This cross-sectional study was conducted in unorganized brick kiln industries in villages of Vellore district of Tamil Nadu and included 310 brick kiln workers. Modified Nordic Questionnaire was used to survey the prevalence of musculoskeletal disorders and the intensity of pain was assessed by the body pain discomfort scale.
The mean age of the workers was 37 ± 13.2 years with a range of 18-85 years. 62% (n = 192) had normal body mass index, whereas 27% (n = 85) were undernourished. The commonest posture adopted at work was squatting (67%) followed by standing (14%). Majority of workers (87%, n = 269) reported to having symptoms of pain currently of which 51% (n = 158) had pain during work. Chronic low back ache (LBA) (1 year prevalence -59%) and acute LBA (1 week prevalence-33%) were the commonest followed by chronic knee pain. More than 10 years of work was significantly associated (P < 0.05) with acute LBA and acute and chronic knee pain. Severity of the pain was also significantly (t statistic 2.476, P < 0.05) associated with job dissatisfaction.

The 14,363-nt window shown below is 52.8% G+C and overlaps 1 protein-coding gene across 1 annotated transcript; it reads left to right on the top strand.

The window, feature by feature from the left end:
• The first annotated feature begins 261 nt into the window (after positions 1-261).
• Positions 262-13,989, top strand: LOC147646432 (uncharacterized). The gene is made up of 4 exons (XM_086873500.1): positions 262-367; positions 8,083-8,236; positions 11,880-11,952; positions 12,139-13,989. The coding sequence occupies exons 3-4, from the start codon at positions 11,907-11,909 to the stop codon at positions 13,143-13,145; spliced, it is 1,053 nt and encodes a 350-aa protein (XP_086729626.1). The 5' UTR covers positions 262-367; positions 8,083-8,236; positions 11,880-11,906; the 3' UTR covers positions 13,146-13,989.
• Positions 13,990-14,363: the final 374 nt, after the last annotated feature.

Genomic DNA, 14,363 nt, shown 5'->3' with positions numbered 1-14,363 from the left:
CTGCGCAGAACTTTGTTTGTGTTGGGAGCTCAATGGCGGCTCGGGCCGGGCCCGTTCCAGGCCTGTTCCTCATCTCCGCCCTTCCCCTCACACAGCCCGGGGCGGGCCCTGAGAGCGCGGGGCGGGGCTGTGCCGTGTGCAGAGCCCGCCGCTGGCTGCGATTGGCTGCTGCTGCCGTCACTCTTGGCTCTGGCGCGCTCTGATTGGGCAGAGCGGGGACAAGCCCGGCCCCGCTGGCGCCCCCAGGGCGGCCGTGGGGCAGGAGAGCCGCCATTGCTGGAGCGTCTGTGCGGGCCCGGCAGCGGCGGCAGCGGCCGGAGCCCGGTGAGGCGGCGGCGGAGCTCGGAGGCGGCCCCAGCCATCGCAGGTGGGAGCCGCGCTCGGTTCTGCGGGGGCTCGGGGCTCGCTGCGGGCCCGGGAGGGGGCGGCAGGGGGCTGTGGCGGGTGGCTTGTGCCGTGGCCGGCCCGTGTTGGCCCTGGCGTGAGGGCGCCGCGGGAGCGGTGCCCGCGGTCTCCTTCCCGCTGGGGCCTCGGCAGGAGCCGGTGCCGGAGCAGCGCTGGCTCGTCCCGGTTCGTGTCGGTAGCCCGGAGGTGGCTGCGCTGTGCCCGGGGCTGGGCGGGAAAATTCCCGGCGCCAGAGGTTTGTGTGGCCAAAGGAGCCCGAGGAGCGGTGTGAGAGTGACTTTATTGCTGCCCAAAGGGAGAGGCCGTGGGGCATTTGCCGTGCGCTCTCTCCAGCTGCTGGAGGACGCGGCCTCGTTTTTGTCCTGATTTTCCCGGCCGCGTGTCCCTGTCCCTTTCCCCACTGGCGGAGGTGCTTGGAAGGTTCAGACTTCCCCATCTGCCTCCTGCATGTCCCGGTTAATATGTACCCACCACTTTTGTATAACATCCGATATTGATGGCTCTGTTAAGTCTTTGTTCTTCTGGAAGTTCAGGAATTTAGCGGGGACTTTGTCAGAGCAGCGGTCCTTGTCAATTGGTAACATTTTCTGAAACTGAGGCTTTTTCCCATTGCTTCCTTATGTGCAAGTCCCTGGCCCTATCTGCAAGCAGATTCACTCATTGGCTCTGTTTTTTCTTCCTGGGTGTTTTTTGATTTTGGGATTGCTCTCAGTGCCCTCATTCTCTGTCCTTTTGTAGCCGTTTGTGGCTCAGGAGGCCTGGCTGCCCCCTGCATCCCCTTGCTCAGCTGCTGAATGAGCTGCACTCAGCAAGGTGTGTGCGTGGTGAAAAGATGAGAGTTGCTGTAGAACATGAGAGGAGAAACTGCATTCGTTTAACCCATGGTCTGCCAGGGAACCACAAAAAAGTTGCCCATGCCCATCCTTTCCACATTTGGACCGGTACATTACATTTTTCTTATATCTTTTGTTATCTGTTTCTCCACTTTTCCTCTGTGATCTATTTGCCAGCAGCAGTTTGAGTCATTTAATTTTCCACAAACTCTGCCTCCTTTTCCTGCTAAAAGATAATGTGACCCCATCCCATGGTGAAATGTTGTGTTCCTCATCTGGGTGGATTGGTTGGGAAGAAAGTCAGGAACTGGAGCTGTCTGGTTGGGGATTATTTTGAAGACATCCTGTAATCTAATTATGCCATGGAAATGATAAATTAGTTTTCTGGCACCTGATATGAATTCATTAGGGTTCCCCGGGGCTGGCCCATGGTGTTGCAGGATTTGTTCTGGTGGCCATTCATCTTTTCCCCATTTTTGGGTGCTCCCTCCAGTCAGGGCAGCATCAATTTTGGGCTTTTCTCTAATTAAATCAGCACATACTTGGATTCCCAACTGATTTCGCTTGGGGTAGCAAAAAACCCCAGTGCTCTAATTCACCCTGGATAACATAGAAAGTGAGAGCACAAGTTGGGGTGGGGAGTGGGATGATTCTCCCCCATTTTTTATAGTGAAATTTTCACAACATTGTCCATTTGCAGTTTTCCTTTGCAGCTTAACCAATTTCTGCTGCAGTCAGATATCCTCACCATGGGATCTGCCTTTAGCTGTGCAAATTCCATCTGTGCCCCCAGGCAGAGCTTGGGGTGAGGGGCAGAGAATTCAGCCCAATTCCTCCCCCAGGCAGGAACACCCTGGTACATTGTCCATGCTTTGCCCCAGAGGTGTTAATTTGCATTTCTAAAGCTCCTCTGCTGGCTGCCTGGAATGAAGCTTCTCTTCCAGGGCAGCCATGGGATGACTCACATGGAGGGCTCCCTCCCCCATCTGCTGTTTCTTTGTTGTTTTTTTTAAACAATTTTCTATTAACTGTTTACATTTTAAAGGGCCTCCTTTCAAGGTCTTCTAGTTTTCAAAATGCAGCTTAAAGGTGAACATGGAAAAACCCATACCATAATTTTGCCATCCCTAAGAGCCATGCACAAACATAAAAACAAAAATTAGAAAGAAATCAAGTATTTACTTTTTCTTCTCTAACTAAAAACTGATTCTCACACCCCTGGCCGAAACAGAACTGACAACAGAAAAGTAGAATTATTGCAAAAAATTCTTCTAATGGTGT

Long-term brick kiln workers, who adopt a specific posture for prolonged periods, have severe musculoskeletal pain that interferes with activities of daily living and reduces job satisfaction. Health education on frequent postural change, implementation and monitoring of laws among unorganized industries are recommended to bring down morbidity due to musculoskeletal disorders (MSD).
Brick kiln workers; low back pain; musculoskeletal disorders
Musculoskeletal disorders have a profound impact on individual health, sickness absence and early retirement, particularly in physically demanding occupations. Demographics are changing in the developed countries, towards increasing proportions of senior workers. These senior workers may have particular difficulties coping with physically demanding occupations while maintaining good health.
Previous studies investigating the relationship between physical work demands and musculoskeletal disorders are mainly based on self-reported exposures and lack a prospective design. The aim of this paper is to describe the background and methods and discuss challenges for a field study examining physical demands in construction and health care work and their prospective associations with musculoskeletal disorders, work ability and sickness absence.